- Journal Archives
- Volume 16
- Volume 15
- Volume 14
- Volume 13
- Volume 12
- Volume 11
- Volume 10
- Volume 9
- Volume 8
- Volume 7
- Volume 6
- Volume 5
- Volume 4
- Volume 3
- Volume 2
- Volume 1
One of the sad realities in the world of competitive athletics is that there are only so many spots on any given team. Every kid who wants to play Little League baseball normally gets his or her chance, but as children grow older and progress to school teams, inevitably, coaches must make cuts. Life for those with professional dreams only becomes harsher as one passes through high school and moves on to the quasi-elite collegiate level, and as talent levels near the top of the proverbial athletic pyramid, room at the apex becomes scarce. The game cannot go on forever, and, regardless of whether one thinks it is his or her time, at some point most need to let go of the dream and become fans.
Or, take the approach of Andrew Giuliani, and quite literally, make a federal case out of it.
Giuliani, the twenty-two year old son of the former New York Mayor Rudy Giuliani, filed suit against Duke University where, prior to his senior year, he was a member of the varsity golf team. The rising senior was dismissed from the team last February, allegedly without cause, and subsequently filed suit “to make sure this doesn’t happen to anyone else at Duke.” The 198 page complaint alleges that Duke Golf Coach O.D. Vincent “illegally terminated” Giuliani, and claims breach of contract as well as bad faith interference with Giuliani’s dreams of one day becoming a professional golfer. The suit also claims that the proferred reasons for Giuliani’s dismissal, which included allegations that Giuliani flipped a putter, broke a driver, walked ahead of his playing partner on one occasion, played too rough during a golf-team football game, gunned his engine while leaving the golf facility’s parking lot, and threw an apple in the face of a teammate, were not sufficient to justify the cut, and that Giuliani should have been given a chance to defend himself. Giuliani, who claims that he had little choice but to sue Duke University, is seeking unspecified compensatory damages and free access to Duke’s golf facilities for the rest of his life.
As this story develops, athletes across the nation must be asking themselves one question . . . is he serious?
Every coach involved in every sport at every university across America has been put in the unenviable position of having to tell a young person that he or she did not make the cut. O.D. Vincent has only been Duke’s golf coach for a year, and made the undoubtedly difficult decision to reduce the 14 man roster roughly by half. Although the behavioral incidents that Vincent cited in justifying Giuliani’s release have been criticized, the cold, hard truth was that shrinking the roster meant that some golfers would not be invited back, and Giuliani’s competition scoring average ranked 12th out of 14 on the team.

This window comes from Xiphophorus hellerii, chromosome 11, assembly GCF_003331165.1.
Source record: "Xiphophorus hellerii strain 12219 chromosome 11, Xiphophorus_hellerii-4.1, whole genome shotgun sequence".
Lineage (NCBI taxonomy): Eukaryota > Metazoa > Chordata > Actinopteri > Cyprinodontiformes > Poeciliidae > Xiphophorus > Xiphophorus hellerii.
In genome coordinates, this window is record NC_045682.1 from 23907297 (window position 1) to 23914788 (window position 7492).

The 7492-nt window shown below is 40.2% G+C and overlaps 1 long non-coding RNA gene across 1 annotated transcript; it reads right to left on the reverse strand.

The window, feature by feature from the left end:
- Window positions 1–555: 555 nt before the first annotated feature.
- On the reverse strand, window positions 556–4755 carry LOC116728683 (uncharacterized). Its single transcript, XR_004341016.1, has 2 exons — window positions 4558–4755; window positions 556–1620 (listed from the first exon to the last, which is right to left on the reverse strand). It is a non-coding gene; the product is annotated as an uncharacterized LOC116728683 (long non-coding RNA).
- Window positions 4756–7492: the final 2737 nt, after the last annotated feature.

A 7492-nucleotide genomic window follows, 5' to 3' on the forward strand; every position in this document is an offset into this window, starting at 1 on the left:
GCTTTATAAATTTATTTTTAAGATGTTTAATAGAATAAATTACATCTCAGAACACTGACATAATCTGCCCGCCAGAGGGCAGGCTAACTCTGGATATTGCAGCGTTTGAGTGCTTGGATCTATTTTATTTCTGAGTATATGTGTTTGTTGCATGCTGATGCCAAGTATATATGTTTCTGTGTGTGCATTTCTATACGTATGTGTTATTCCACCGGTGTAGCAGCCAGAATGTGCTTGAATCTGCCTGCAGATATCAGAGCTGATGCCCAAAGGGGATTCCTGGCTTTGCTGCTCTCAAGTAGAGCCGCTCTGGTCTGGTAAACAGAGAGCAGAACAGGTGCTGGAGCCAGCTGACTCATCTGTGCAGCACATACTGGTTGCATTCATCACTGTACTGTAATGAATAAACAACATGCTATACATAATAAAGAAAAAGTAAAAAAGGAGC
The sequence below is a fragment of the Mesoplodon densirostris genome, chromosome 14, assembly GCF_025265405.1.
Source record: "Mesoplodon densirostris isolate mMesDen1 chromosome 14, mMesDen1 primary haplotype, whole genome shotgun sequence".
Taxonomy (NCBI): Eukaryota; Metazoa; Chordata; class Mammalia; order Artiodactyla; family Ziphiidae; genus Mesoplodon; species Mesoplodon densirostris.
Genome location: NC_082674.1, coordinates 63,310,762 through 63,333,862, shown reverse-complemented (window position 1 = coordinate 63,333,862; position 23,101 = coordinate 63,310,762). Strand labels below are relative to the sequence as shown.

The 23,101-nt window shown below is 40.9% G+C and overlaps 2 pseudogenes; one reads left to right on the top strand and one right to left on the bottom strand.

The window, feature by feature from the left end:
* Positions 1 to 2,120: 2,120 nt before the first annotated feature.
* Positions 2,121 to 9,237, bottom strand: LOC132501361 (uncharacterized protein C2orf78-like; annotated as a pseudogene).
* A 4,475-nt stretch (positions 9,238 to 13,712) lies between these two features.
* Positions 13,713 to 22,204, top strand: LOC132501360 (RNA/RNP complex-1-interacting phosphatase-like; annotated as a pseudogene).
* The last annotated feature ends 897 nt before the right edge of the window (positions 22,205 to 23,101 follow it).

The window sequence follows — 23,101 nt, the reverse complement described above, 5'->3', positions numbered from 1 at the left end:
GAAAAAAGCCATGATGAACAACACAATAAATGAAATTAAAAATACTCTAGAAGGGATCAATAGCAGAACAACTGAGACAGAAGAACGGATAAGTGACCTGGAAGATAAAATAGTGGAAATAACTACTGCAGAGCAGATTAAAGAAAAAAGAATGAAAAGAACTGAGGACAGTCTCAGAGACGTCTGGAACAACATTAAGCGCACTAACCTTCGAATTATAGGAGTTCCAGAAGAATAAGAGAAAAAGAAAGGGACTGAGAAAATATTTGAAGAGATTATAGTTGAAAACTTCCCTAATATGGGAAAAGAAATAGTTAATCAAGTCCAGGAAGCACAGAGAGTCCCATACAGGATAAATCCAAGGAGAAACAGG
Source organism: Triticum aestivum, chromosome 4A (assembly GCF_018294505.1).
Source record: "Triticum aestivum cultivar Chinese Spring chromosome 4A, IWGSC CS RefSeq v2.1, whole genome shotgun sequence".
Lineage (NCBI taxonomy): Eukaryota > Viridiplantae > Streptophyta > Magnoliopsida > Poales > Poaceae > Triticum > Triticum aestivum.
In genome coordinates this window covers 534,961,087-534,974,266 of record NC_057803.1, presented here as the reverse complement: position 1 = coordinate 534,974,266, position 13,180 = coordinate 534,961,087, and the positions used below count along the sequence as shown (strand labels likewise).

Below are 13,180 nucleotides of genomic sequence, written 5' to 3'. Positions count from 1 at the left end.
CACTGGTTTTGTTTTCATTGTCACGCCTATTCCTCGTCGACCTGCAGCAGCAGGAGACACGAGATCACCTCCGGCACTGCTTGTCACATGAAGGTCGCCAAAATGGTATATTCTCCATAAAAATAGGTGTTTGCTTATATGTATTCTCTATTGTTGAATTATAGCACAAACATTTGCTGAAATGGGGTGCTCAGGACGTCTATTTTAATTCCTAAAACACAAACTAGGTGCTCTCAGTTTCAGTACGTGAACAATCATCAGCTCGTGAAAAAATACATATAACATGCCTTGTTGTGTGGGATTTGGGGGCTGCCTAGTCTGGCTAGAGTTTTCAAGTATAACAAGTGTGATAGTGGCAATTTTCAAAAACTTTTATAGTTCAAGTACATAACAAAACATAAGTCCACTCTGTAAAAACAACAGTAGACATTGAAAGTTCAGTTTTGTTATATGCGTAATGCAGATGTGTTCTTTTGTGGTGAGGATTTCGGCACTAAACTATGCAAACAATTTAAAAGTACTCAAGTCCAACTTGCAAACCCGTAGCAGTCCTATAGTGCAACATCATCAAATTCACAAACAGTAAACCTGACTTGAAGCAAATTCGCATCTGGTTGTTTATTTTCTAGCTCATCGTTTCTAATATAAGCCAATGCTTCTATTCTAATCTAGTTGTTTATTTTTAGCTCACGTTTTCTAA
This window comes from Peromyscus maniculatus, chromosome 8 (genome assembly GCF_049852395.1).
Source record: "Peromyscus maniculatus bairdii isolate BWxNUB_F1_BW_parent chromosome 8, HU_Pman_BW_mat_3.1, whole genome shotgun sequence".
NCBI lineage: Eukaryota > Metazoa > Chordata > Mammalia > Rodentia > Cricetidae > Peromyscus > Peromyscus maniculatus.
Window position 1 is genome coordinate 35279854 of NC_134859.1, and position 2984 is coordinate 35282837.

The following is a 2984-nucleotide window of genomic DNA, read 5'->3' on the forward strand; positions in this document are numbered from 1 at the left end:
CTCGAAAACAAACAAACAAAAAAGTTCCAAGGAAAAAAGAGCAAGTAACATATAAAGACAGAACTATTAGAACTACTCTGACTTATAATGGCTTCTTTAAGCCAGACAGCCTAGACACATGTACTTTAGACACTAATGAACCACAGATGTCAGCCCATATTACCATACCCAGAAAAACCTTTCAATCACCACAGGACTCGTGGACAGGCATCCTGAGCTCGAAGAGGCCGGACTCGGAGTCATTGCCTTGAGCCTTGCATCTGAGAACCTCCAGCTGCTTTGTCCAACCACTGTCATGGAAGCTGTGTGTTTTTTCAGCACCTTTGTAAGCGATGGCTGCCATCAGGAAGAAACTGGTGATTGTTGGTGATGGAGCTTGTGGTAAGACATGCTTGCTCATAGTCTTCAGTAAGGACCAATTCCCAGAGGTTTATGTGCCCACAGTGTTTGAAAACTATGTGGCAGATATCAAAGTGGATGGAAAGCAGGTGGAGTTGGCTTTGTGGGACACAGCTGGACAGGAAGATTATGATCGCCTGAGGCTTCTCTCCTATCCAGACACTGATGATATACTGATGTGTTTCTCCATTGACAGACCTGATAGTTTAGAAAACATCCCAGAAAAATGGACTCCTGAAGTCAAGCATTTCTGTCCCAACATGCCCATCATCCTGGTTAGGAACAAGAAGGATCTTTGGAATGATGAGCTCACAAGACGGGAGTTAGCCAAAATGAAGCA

In addition, before finalizing the termination, Giuliani was given one last opportunity by Vincent: if every player wrote a letter it support of Giuliani, Vincent would reinstate him, but if one declined the chance, the removal would stand. Instead of giving their support, five of Giuliani’s teammates wrote emails supporting Giuliani’s termination. One teammate in particular described Giuliani as “rude, impolite, and a disturbance to our team.”
One would hope that the message would reverberate loud and clear, and Giuliani would accept the team’s decision and learn from the experience. Instead, the situation has taken another turn for the absurd. Giuliani’s mother, Donna Hanover, recently cited a 2004 picture as evidence that Vincent has “poor judgment.” The picture, which was featured in Golf Digest Magazine and shows the UCLA Men’s Golf Team with their pants down, was approved by Vincent during his tenure as UCLA’s coach. The photo, taken for a prestigious magazine, was well received by UCLA’s golf team, who stated that they were proud for having been selected for the picture.
In days where the actions of athletes are held under a microscope to gauge the example they set for America’s youth, what message is Giuliani sending to the kids? Life does not always work out the way people want, and rejection and failure are lessons that everyone must learn at some point along the way. Blaming someone else, and demanding recompense through a federal lawsuit is nothing short of sour grapes. When one considers that Giuliani’s pro prospects are largely unaffected by his college career, and that Duke’s facilities are generally open to the public (with the exception of a small area reserved for the team), the lawsuit begins to look more and more like a 198 page temper-tantrum. In a realm where hard work, dedication, and being a team player are desirable traits, actions such as Giuliani’s stand in stark contrast to the ideals of the athletes whom Giuliani wishes to emulate. And as the Giuliani camp continues the attempt to tarnish O.D. Vincent’s reputation, one cannot help but wonder whether they realize which party looks more foolish.
- Ed Wenger
Image Source: http://www.flickr.com/photos/annais/52300475/
Tagsadvertising antitrust Apple books career celebrities contracts copyright copyright infringement courts creative content criminal law entertainment Facebook FCC film/television financial First Amendment games Google government information security intellectual property internet JETLaw journalism lawsuits legislation media medicine Monday Morning JETLawg music NFL patents privacy progress publicity rights radio social networking sports technology telecommunications trademarks Twitter U.S. Constitution